There is so much more to the 6,500-acre resort -- 50 activities besides golf, including mountain biking, horseback riding, sporting clays, fly-fishing with Orvis experts, even a short course in the ancient art of falconry. There's a world-class spa and wonderful swimming pools indoors (largest in the world in 1912) and out.
While not nearly 200 years old, The Raven in Snowshoe has a more modern feel. The Raven winds along the wooded flank of Cheat Mountain, which towers over most other Eastern ski mountains at 4,848 feet. The summit is home to the tundra-loving Snowshoe rabbit and Snowshoe Mountain Resort, the Mid-Atlantic's largest ski area.
Course architect Gary Player made abundant use of the site's natural elements, arranging huge boulders as the underpinnings for greens and tees perched on the brink of dramatic overlooks. These structured features are balanced by the wildness of streams, lakes, ravines and rock outcroppings. Every hole has its own unique character and test of strategy.
Golfers from urban areas often return to the clubhouse wide-eyed, and spilling stories of close encounters with white-tailed deer and Canada geese, and sightings of black bear, red fox, beaver -- and even a resident pair of the trademark ravens. Wildflowers and blooming trees flourish on the fringes of the course, humbling the man-made swatches of green.
The Allegheny Mountain are home to another top-notch resort in Stonewall. The atmosphere is wonderful from the moment you step out of your car and enter the covered walkway to the main entrance at the Stonewall Resort. In the main hall, soaring ceilings are studded with massive wooden beams and decorated with chandeliers of twined deer antlers. There, and in the spacious common rooms, warmth emanates from natural stone fireplaces. The carpet is thick underfoot and the feeling is one of comfortable luxury.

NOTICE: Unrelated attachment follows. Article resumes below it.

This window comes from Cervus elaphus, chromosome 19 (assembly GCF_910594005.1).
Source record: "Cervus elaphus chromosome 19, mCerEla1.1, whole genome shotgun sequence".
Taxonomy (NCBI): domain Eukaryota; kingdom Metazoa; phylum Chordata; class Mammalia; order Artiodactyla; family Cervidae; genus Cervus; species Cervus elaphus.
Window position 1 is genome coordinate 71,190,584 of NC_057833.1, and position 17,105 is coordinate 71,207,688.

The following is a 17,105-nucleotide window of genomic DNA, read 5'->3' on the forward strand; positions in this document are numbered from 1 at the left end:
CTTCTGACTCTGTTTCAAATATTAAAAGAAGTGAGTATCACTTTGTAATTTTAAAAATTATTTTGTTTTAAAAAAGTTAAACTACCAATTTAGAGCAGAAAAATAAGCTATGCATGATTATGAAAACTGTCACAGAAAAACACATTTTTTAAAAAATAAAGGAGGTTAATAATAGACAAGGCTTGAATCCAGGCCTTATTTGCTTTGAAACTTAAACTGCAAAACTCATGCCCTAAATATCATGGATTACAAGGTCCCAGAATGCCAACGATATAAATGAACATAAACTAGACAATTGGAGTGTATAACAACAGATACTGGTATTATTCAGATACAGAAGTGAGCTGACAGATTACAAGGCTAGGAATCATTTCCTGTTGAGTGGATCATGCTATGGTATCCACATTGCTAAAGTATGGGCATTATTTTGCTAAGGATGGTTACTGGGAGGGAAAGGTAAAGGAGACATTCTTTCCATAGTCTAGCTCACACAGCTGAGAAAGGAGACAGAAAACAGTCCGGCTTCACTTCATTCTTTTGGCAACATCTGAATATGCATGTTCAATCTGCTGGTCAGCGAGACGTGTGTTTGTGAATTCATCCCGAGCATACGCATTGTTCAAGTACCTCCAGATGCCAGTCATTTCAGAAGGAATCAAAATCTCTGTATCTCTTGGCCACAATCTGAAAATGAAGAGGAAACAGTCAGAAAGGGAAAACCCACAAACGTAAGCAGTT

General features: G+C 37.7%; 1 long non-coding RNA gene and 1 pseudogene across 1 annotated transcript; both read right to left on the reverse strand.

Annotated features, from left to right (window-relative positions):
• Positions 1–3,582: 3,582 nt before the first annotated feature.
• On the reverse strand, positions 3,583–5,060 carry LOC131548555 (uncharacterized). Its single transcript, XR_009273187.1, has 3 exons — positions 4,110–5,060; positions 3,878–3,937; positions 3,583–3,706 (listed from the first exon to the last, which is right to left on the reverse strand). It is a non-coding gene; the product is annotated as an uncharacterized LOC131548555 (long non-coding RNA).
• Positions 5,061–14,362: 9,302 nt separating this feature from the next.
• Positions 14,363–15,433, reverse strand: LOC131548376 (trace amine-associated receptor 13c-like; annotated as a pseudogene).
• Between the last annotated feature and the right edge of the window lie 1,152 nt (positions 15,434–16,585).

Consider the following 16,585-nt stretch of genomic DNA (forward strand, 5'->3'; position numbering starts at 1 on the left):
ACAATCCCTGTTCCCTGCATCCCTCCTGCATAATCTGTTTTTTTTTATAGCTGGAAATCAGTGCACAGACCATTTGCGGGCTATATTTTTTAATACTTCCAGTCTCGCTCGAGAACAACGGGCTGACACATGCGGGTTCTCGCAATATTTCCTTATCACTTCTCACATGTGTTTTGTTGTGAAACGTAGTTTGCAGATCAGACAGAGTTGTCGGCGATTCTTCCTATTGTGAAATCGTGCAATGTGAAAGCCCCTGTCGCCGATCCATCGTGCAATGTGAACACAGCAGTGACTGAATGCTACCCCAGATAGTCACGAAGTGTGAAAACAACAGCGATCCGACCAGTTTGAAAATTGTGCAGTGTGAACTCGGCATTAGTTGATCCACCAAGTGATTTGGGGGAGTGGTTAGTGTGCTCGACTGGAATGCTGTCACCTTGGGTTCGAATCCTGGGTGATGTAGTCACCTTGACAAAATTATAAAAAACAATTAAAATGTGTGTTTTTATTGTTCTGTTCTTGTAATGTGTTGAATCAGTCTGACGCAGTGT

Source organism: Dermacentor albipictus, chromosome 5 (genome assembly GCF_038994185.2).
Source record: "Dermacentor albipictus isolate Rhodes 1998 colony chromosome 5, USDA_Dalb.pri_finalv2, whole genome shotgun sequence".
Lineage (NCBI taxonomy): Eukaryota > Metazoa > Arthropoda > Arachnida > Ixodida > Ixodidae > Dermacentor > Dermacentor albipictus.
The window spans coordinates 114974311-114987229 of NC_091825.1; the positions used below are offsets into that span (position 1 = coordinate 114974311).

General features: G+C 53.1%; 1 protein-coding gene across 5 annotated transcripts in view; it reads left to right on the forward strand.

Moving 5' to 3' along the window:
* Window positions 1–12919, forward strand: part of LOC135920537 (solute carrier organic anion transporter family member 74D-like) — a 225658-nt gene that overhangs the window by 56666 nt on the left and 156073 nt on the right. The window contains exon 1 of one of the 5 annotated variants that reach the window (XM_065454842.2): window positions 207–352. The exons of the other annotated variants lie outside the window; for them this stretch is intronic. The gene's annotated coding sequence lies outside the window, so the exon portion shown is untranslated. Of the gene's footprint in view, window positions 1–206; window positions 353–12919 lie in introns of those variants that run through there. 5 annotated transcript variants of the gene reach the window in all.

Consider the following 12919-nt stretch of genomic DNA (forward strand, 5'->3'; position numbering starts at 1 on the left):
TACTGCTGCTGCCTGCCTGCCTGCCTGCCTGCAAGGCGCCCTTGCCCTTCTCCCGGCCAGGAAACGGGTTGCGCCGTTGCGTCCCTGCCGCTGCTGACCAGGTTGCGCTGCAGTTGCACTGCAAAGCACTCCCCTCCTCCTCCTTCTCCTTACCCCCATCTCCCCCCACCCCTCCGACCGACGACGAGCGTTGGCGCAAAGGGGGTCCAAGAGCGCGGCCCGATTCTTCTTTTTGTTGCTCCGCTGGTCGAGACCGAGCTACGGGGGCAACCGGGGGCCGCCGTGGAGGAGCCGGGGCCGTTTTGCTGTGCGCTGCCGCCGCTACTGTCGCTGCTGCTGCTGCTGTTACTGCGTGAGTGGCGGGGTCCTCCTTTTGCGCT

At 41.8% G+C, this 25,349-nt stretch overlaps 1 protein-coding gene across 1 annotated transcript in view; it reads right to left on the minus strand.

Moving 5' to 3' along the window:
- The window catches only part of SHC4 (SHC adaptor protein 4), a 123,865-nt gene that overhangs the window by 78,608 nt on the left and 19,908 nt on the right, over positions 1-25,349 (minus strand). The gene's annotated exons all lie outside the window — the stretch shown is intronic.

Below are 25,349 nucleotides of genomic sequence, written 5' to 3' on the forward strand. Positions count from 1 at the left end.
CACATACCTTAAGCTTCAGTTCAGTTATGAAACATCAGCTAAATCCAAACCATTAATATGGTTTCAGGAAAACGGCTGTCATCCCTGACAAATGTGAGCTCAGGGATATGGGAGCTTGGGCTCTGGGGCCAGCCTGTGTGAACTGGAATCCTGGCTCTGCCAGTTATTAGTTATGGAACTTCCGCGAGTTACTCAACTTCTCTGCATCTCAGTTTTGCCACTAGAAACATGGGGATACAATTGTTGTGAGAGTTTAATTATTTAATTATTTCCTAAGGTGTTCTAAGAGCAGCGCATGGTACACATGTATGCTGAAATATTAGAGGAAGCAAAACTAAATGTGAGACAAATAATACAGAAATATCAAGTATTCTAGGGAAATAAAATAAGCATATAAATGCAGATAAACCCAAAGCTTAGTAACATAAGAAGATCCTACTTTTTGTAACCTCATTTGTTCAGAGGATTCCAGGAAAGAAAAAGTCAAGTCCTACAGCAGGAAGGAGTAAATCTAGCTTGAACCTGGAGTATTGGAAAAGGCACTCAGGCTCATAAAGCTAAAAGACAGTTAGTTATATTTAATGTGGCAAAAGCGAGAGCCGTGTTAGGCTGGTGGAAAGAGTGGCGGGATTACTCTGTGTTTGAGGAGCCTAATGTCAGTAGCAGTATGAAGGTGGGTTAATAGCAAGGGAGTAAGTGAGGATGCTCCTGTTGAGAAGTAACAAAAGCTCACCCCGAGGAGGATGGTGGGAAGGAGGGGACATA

The Palmer course at Stonewall is on a relatively small parcel of land - 120 acres - but good separation between holes was accomplished by Palmer's savvy use of the terrain, trees and vegetation. And it's just plain beautiful because of its natural features - the mix of hardwoods and evergreens, the vistas of knobby hills and mountains that characterize this part of West Virginia, and the lake itself, which frequently comes into play and can be seen from many holes. Adding to the natural feel are the tall grasses that line most fairways and rustle in the wind. If you can find your ball in there, it takes a heroic effort to get out.
Courses and resorts may be new and old, but these West Virginia golf resorts make elegance, luxury and hospitality a timeless art.
West Virginia Destination Guide
- Gritty golf picture mirrors Baltimore's city life
- Fall winds make Greystone a different Baltimore beast
- The Palmer Course at Stonewall Resort
- The Greenbrier Resort
- The Raven Golf Club at Snowshoe Mountain Resort
- West Virginia Matches
- Although Wheeling has fallen of late, Oglebay is still on top
- Mountaineer Country's Lakeview Scanticon Resort a place of legends